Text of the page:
Roman Sailing - Roman Empire
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Roman Sailing

Roman sailing ship
Roman sailing ship with square sails
(100s AD, Bardo Museum, Tunisia)

July 2016 - Until the First Punic War, in 264 BC, the Romans had not been sailors, and had never had a navy. But when they had to fight the Carthaginians, who were descended from the Phoenicians and were great sailors, the Romans learned to build ships by copying a captured Carthaginian ship. Soon after that, in the 100s BC, the Romans conquered Phoenicia itself, and from then on Roman ship-building is really just a continuation of West Asian ship-building - the same old Phoenician sailors, only now they have become Romans.

mosaic of two ships with square sails
Ships with square sails (Ostia, 100s AD)

By the time the Romans conquered Phoenicia, though, they controlled the whole Mediterranean Sea, so they really didn't need much of a navy anymore - just some patrol boats to keep down pirates, and merchant ships. Mostly the crews of these ships were Phoenicians, Greeks or Egyptians who came from sailing cultures. In the Late Empire, the Roman emperors needed all the tax money for foot soldiers, so they pretty much stopped supporting the navy.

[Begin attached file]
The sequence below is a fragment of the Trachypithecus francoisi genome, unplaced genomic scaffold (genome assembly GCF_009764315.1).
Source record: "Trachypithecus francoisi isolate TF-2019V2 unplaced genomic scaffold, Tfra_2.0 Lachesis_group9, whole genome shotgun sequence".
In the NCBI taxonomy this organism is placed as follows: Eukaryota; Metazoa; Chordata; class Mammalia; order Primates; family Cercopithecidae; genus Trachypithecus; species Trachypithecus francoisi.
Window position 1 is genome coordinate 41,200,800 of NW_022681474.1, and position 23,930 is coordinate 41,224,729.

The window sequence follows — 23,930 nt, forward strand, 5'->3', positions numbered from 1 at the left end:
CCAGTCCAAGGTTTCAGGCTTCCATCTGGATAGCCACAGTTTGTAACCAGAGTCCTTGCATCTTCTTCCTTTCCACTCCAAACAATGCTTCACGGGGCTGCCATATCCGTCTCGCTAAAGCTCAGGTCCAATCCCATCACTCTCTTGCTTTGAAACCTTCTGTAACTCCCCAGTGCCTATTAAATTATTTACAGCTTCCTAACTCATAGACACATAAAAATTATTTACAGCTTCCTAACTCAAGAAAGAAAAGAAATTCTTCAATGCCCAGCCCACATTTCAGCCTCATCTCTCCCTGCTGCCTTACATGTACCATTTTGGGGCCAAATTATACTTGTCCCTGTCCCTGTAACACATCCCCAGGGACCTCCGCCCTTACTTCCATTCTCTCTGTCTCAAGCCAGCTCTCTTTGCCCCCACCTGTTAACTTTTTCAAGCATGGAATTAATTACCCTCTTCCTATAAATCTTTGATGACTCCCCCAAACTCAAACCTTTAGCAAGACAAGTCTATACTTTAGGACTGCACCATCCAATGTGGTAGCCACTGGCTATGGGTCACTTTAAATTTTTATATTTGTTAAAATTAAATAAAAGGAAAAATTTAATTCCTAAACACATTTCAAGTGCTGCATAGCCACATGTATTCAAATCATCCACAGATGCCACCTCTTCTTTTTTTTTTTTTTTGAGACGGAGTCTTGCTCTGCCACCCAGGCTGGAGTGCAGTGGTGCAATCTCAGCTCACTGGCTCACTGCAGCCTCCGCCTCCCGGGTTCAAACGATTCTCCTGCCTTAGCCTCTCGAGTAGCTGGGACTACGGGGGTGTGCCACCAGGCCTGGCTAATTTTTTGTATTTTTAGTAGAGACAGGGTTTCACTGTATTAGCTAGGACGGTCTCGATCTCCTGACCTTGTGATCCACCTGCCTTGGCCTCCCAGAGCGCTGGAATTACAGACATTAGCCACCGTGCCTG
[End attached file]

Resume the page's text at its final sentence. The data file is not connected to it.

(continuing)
mosaic of two ships with square sails and a building
More ships with square sails
(also Ostia, 100s AD)

Even though the Roman navy wasn't that important, when the Romans controlled the whole Mediterranean Sea, there were a lot of trade ships sailing around the Mediterranean. The people who designed these ships continued to try to improve them all through the time of the Roman Empire. The most important improvement was the gradual development of triangular sails, which first appear in the Late Republic, around 50 BC.

mosaic of ship with triangular sail
Ship with a lateen sail
Kelenderis Mosaic (400s AD, Turkey)

They may have developed from earlier Greek "brailed" sails, squeezed down on one side. These triangular sails gradually replaced the earlier square sails. We call these triangular sails "lateen" sails, because Latin speakers invented them. Lateen sails were a big advantage because with them you could tack into the wind. Using a lateen sail, you could sail faster than with a square sail, and the wind didn't need to be as strong to make the ship go.

Learn by doing: go out on a sailboat
Medieval sailing

Bibliography and further reading about Roman sailing:

I.C. Campbell, "The Lateen Sail in World History", Journal of World History 1995

More Roman Science
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Karen Carr is Associate Professor Emerita, Department of History, Portland State University. She holds a doctorate in Classical Art and Archaeology from the University of Michigan. Follow her on Instagram or Twitter, or buy her book, Vandals to Visigoths.
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  • Carr, K.E. . Study Guides, . Web. 30 April, 2017